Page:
5)      Embrace hub and spoke

One of the key ways to create an audience for your blog is by channeling readers from your existing social media channels. This approach is known as ‘hub and spoke’ where each time you make a blog post, you also post about it on your social media channels. If you’ve not got any social media channels, then get some, quick! Start with Twitter, Facebook and Google+, and you’ve got the lion’s share of audience.

6)      Get your head around metrics

Whatever blog platform you use, you should have Google Analytics set up for it, as well as on your company website. Your in-house tech expert will know how to do this. Key metrics in analytics include bounce rate – this is the percentage of people visiting your blog then ‘bouncing’ straight off it. A lower bounce rate indicates a more engaged readership. Analytics also gives you an idea of what blog content is most appealing, allowing you to refine it accordingly. The emphasis should always be on using the data to constantly refine your creative approach when it comes to blogging.

7)      Think about what success looks like

Finally, think honestly about what success looks like. Forget about your blog driving sales (for now). That’s a long way off. Is it about building an engaged, loyal readership? Is it about driving traffic to your website? Or is it about establishing a thought-leadership position for your company? Whatever it is, stay focused on achieving it, and set challenging but not impossible metrics.

Image credit: Unsplash, used under Creative Commons. 

 

The closure of LinkedIn Answers closure could drive people away from the site.

The decision taken by professional social media website LinkedIn.com to close down their question and answer page is one that could damage the entire site.

It was announced last week that, from January 31st, the page will no longer be accessible to LinkedIn’s 200 million registered users. The site has decided to close down this area and will apparently be emphasising the use of groups in a similar fashion instead. The reason could be that, as Mashable has suggested, there has been a lack of people using it recently. However, shutting it down completely seems an unnecessary move.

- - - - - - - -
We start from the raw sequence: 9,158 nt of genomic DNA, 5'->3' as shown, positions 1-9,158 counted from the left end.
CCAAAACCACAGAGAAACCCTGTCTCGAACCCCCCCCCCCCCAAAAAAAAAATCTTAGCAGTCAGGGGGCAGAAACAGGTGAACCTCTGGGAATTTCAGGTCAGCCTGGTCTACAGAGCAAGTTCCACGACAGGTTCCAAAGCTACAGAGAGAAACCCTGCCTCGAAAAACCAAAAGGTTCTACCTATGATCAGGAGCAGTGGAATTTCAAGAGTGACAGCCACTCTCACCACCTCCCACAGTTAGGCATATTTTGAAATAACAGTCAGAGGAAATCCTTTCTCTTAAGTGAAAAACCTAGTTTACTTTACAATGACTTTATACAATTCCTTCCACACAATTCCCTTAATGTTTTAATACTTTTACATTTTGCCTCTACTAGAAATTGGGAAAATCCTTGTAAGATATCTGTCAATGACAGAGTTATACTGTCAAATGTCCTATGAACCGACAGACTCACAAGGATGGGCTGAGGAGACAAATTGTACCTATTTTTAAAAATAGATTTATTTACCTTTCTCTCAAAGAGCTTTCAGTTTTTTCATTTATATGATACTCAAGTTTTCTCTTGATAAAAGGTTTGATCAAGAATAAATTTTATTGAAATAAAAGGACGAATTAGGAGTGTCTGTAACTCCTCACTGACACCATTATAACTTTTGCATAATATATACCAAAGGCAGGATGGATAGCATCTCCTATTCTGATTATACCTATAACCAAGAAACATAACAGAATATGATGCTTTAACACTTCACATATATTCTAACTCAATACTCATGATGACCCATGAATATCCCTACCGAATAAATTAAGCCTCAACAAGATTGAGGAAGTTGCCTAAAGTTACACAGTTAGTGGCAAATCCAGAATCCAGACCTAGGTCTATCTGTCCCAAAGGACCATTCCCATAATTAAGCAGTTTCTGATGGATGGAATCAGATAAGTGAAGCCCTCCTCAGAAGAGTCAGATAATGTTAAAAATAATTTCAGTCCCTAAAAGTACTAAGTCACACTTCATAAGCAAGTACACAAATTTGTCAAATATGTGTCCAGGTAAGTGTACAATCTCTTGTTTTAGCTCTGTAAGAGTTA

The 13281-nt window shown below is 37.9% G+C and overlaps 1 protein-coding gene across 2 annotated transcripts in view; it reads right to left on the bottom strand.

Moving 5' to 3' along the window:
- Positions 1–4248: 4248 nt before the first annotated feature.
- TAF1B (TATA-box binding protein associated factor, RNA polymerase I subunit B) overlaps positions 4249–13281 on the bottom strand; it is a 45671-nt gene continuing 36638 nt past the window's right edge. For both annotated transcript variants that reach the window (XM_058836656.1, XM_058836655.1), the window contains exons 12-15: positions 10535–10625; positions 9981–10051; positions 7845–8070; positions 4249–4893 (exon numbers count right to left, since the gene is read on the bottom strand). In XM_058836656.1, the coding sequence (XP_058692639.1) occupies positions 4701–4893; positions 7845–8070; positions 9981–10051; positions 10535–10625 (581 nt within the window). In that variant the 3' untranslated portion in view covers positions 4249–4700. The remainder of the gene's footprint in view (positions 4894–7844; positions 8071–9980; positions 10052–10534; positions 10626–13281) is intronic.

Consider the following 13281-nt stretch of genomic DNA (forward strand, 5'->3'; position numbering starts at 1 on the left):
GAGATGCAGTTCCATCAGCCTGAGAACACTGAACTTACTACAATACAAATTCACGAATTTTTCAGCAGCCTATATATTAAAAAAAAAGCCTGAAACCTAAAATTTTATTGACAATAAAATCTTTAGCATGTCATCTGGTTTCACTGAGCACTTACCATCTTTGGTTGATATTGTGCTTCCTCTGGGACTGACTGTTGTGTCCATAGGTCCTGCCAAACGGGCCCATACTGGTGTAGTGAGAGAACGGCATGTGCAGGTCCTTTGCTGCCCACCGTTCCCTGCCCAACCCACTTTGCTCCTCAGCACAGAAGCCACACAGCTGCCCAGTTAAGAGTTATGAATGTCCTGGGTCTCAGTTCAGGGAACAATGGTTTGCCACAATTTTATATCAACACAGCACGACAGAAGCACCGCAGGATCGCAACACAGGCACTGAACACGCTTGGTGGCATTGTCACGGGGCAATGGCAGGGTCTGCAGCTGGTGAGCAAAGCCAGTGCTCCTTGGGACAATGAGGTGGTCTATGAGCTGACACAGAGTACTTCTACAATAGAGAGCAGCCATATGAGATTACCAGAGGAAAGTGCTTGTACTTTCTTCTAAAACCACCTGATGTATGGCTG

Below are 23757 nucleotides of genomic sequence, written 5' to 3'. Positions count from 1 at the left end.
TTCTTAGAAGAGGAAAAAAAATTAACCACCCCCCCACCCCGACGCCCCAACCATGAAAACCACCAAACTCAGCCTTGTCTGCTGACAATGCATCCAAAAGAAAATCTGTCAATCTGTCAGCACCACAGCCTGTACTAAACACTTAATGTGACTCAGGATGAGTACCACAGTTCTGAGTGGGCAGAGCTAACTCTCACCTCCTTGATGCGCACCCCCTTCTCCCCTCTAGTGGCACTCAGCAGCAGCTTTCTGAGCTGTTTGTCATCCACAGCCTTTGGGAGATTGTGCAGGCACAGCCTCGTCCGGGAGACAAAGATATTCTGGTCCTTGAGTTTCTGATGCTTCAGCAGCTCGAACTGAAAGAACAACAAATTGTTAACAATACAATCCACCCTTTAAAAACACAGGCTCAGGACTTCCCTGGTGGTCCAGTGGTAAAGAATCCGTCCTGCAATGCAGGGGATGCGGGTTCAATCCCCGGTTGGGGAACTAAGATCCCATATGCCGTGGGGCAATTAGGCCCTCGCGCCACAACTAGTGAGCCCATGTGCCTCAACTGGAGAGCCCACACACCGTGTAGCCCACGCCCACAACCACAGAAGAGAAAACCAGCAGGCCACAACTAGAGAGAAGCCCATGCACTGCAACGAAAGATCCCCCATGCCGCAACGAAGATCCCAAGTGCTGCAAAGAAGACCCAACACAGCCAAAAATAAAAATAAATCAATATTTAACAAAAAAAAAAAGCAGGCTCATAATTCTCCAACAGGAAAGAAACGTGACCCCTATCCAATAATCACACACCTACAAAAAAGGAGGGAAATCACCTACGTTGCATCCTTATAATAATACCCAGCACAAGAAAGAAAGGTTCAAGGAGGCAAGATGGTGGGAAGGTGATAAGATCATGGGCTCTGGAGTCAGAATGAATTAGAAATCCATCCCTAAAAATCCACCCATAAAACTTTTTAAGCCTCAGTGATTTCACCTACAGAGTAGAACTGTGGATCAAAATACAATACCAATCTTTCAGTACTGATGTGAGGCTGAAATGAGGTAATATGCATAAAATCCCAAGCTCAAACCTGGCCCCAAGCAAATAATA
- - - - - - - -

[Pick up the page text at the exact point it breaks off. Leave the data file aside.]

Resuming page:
LinkedIn AnswersBy accessing Answers, users could get advice in order to help them improve. For example, as PR experts, we were able to offer our knowledge and experience to help other users get what they needed to. It will be the same if you work in recruitment, web design, advertising or online gambling. There is always some way you could help someone out with a useful answer. I think the removal of this could lead to the rest of the site suffering due to a lack of engagement. Those seeking advice in their professional lives will be driven to other sites (I am thinking of Quora) and will therefore be less likely to use their LinkedIn accounts. Business2Community has looked at some of the alternatives, such as the shiny new Google+ Communities and Yahoo Answers. You can see what they have outlined here.

Also, as our friends at E-consultancy have suggested, the move towards groups and pages could lead to more spam appearing on the site. Whilst spam appears in the Answers section and it could be hard to find what you need sometimes, it also appears in the Groups section and can clog up the notices in each group, so it cannot be said that this move will completely eliminate it from the site. Its article states: